A combination of business management software and custom functionality can increase profits and customer satisfaction.
What happens when a group of material handling distributors collaborate with manufacturers on the design and development of “universal” and custom software to meet ever-changing business needs and technological advancements? Such a group was formed over 20 years ago to see what the answers to those questions could be.
In 1984, a committee of Hyster dealers and Hyster Company representatives determined that a collaborative partnership would best utilize the benefits of technology to help them increase profits. Their primary focus was to make it easier for distributors to do business with their suppliers and their customers. The group wanted to ensure that the manufacturer’s product data would be available within the technological system at the users’ fingertips.
That experience provided a lot of insight into working together. When developing a system with suppliers, user productivity gain is always a key factor, and the committee recognized that all features should deliver benefits in improved efficiency and information accuracy. Virtually every opportunity to eliminate errors and redundant entry through interfaces should be a priority. In addition to operational functions, the system should include management as well as sales and marketing tools.
Inbound and Outbound Communications
The proprietary system for Hyster Company and its distributors points to a well-developed program that helps both sides better deliver solutions to end-users. This article highlights some of those advantages.
The system uses a communications network supporting batch delivery of transaction and data files and documents. Interactive access by the distributor to status information and transaction follow-up in the factory is critical.
Interface programming utilizes data already entered by the distributor into the business system during the normal work processes, combining it with entry capability and custom edits of any additional information, into proprietary formats for immediate transmission and processing at the factory.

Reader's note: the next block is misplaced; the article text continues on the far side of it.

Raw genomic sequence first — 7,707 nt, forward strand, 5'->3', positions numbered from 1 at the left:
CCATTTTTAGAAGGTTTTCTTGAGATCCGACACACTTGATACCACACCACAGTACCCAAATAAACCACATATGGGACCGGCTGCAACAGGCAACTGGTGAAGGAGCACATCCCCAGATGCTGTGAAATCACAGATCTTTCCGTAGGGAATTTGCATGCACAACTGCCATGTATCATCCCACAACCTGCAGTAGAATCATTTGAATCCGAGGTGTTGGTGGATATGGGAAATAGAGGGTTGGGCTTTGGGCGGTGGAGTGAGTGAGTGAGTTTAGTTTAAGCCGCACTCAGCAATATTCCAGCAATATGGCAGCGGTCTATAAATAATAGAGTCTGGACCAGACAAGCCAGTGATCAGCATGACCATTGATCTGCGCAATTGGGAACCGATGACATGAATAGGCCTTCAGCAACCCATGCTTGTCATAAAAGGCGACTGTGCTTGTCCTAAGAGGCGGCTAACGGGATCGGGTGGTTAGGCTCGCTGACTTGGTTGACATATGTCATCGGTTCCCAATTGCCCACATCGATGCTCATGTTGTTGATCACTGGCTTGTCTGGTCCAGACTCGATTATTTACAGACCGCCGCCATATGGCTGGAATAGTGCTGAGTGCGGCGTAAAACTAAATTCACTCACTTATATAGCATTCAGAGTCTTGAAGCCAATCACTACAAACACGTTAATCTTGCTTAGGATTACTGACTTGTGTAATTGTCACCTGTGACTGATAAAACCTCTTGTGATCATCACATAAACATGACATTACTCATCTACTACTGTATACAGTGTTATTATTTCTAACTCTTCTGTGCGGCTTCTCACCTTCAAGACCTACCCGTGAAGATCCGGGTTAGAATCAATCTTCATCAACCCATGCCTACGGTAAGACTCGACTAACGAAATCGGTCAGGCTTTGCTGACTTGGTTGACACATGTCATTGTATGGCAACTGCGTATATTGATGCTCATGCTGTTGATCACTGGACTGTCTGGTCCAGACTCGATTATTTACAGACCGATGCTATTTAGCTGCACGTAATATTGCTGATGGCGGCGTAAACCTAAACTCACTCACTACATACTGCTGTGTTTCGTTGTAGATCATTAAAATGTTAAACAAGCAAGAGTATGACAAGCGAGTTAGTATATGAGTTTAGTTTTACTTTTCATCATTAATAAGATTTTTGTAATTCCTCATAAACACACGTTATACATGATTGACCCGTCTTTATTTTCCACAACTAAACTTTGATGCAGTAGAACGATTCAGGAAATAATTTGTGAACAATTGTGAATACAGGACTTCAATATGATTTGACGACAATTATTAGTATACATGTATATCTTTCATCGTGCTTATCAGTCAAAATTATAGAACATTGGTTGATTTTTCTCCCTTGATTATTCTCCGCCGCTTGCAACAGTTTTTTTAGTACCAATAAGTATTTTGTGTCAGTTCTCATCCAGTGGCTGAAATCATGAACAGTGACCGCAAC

A good system should have several components that encompass data delivery from the distributor’s location to the manufacturer, and vice versa.
Outbound data from the distributor’s location should include:
- Daily and weekly parts orders
- Warranty claims
- Surplus parts returns
- Excess parts inventory file.
Inbound data from the manufacturer to the distributor should be accomplished easily and efficiently. Printer/report routing can be defined by document type and destination branch/ location. Documents can be printed “hot” to the appropriate building/department or deposited into a report queue. User review and reprint capabilities are nice features. Inbound files should be processed continuously and “unattended,” i.e., no action is required by the dealer.
These inbound files could include:
- Truck order acknowledgements
- Truck invoices
- Truck option availability
- Truck shipment notification
- Special engineering quotes
- Sales discount messages
- Warranty information documents (claim status, parts return requests, payment notification, etc.)
- Parts invoices and A/R statements
- Product data files (to facilitate interfaces and easy reference in serving customer needs).
The manufacturer should support various business processes within the distributor’s system, including:
- Parts Support: Pricing, status, super cession, cross-reference, program and other descriptive data.
- Warranty labor and diagnostic codes, “standards” information to streamline entry and ensure accuracy.
- Parts pull lists and labor guidelines for quoting service jobs on the manufacturer’s and other competitive products.
Another interface that would prove helpful to both distributor and manufacturer is a function to extract work order, customer and technician data from the business system into a fleet management/service history program.
Another is a parts information flow to maximize supply chain utilization and automation of the distributor’s parts inventory management. Improvements then can be projected in the distributor’s most significant inventory management measurement criteria, including customer service levels. A real-time parts interface to strategic parts supply partners and factory systems would provide immediate price and availability.
Using the best of technology, material handling distributors and manufacturers can make incremental changes to their business processes, improving their efficiency, speed-to-market and, ultimately, end-user satisfaction.
|Meet the Author
Wes Alt (far left) is manager of dealer business systems at Hyster Company, located in Greenville, North Carolina, and Rick Liley is VP NDS Sales/National Accounts for DIS Corporation, located in Bellingham, Washington.